Lesson 4: Looping
Computer programs function by doing the same things over and over again at very high speed. This looping behavior enables the user to continue to use the program until the loop is stopped by either the program or the user. In the gaming world the faster a game program can loop the better. Gamers like this because it enables their games to have high frame rates also known as the FPS (frames per second).
FOR ... NEXT Looping
Remember the program we created in lesson 3 that used GOTO to create a loop that counted from 1 to 24? There is a much better and preferred method to create a loop that does the same thing.
The FOR...NEXT statement is used to create controlled loops. A controlled loop is one where you explicitly know the start and end values of the loop. FOR...NEXT statements can count forward or backward in any increment you wish. The default behavior for a FOR...NEXT loop is to count forward by 1 (a STEP value of 1) until the end value has been reached.
FOR Count% = 1 to 24 ' increment Count% from 1 to 24 in steps of 1
The integer variable Count% is used to hold the value of the FOR...NEXT loop. 1 TO 24 indicates the start and end values of the loop counter. The first time the loop executes Count% will contain the value of 1, the second loop execution the value of 2, and then 3, and so on. This continues until Count% finally reaches the end value of 24. This line controls when the loop ends:
NEXT Count% ' keep looping until Count% = 24
Only when the NEXT statement sees that Count% equals the ending value specified will it end the loop. All code contained within the code block between the FOR and NEXT statements is executed over and over again while the loop is active.
STEP it Up
The STEP statement may be used in conjunction with the FOR...NEXT statement to change the default direction of the count. Save the previous example as ForNext.BAS before typing in the next program and executing it.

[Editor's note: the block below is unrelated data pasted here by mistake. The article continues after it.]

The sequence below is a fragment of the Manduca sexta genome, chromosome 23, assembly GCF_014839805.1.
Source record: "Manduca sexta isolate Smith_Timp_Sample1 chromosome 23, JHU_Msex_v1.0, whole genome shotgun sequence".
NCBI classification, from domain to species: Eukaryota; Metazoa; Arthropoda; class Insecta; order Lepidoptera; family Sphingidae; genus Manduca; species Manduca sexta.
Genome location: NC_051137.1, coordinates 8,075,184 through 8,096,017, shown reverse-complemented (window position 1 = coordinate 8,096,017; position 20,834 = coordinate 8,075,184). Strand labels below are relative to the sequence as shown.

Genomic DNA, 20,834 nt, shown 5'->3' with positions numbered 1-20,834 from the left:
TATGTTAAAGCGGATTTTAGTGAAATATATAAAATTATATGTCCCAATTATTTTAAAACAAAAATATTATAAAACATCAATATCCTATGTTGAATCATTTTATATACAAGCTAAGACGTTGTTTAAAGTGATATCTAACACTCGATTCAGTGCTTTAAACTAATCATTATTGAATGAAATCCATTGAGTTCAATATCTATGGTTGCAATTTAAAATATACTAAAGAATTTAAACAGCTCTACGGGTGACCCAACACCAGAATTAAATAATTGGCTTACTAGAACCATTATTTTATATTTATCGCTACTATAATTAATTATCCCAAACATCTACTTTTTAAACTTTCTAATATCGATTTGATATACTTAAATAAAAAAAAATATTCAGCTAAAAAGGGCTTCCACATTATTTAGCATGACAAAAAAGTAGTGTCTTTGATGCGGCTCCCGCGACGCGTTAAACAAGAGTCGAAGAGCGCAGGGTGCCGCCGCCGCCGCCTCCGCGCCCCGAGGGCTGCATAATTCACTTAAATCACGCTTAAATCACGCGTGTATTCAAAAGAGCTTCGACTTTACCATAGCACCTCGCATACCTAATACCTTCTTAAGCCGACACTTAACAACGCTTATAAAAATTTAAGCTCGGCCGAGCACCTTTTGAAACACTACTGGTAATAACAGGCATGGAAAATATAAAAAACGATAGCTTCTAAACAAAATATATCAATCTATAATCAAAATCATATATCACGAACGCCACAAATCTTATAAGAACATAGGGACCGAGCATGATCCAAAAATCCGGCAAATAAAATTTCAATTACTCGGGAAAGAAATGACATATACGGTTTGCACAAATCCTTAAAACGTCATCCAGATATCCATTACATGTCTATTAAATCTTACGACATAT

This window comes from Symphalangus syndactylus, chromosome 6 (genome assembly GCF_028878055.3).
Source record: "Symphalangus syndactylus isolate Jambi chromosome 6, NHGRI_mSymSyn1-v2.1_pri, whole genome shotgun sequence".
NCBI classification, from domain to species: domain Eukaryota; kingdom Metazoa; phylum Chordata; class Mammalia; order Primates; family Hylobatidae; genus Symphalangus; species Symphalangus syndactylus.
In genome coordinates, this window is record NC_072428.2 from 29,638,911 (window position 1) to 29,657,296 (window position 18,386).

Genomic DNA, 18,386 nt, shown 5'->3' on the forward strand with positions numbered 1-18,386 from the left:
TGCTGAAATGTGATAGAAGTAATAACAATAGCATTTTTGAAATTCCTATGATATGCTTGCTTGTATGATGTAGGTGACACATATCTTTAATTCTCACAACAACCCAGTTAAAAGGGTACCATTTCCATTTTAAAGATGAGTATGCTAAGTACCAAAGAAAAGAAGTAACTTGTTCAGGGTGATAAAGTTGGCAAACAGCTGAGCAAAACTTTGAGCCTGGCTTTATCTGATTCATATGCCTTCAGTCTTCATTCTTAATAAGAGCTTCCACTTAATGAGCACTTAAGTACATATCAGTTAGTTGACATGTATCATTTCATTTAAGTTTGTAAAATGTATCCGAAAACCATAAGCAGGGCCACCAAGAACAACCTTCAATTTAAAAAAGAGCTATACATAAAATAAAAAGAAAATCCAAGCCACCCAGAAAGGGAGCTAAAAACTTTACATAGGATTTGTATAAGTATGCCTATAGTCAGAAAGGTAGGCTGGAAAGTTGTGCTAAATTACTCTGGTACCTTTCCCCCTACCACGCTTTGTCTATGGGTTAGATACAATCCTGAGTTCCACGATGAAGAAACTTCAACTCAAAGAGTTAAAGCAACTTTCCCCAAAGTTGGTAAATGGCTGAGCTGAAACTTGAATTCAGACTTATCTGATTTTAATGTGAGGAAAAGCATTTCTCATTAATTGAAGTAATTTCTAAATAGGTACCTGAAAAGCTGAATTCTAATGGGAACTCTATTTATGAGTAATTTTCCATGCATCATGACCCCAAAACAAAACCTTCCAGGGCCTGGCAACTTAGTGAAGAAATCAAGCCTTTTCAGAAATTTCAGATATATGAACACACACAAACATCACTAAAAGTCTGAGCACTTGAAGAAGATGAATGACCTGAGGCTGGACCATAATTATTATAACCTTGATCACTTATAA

The new statement CLS is used to clear the screen. It clears all text and graphics currently displayed.
The example program above uses two FOR...NEXT loops, one inside the other, creating what is known as a nested loop. The outer loop, Cstep%, counts from 1 TO 4 while the inner loop, Count%, counts from 0 TO 12 with a STEP value based on the current value of Cstep%. It just so happens that counting from 0 TO 12 by any of the Cstep% values allows the loop to end on the number 12 each time because 12 is evenly divisible by the numbers 1 TO 4. However, what would happen if we use a STEP value that mathematically can't reach the ending number? If the next STEP value equals or is greater than the ending loop value, the loop is considered complete. Make the following modifications to the above code to see this in action.
Change line 15 to read:
PRINT "Counting from 1 to 12 by steps of"; Cstep%
Change line 17 to read:
FOR Count% = 1 to 12 STEP Cstep%
Now, execute the program again.
As you can see STEP will only reach the value of 12 by counting in steps of 1. Counting in steps of 2, 3, or 4 can't mathematically reach the number 12. This is important to remember when writing your programs. Save this program as StepUp.BAS before continuing on.
STEP it Down
STEP can also be assigned a negative value to allow FOR...NEXT loops to count in reverse. Type in the following code then execute it to see this in action.
Yes, I know, a pretty crude representation of a rocket launch. We'll revisit this code when graphics are introduced and spruce it up a bit.
There are three new commands in the example program above: SLEEP, _DELAY, and SYSTEM.
SLEEP puts the computer into a continuous loop for a given number of seconds which in effect stops program execution for that amount of time. If you do not specify the number of seconds to SLEEP the program will pause until the user presses a key. Also, the user can over-ride the SLEEP time at any point by pressing a key.
_DELAY (yes, the underscore is part of the command, more on that later) performs the same action as SLEEP but gives the programmer finer control over the timing. SLEEP will only work with whole seconds while _DELAY allows the programmer to specify the timing duration down to the millisecond, or thousandths of a second. _DELAY .001 would cause the program pause for one one thousandth of a second. In the program above _DELAY .1 forces the program to pause for 100 milliseconds or one tenth of a second.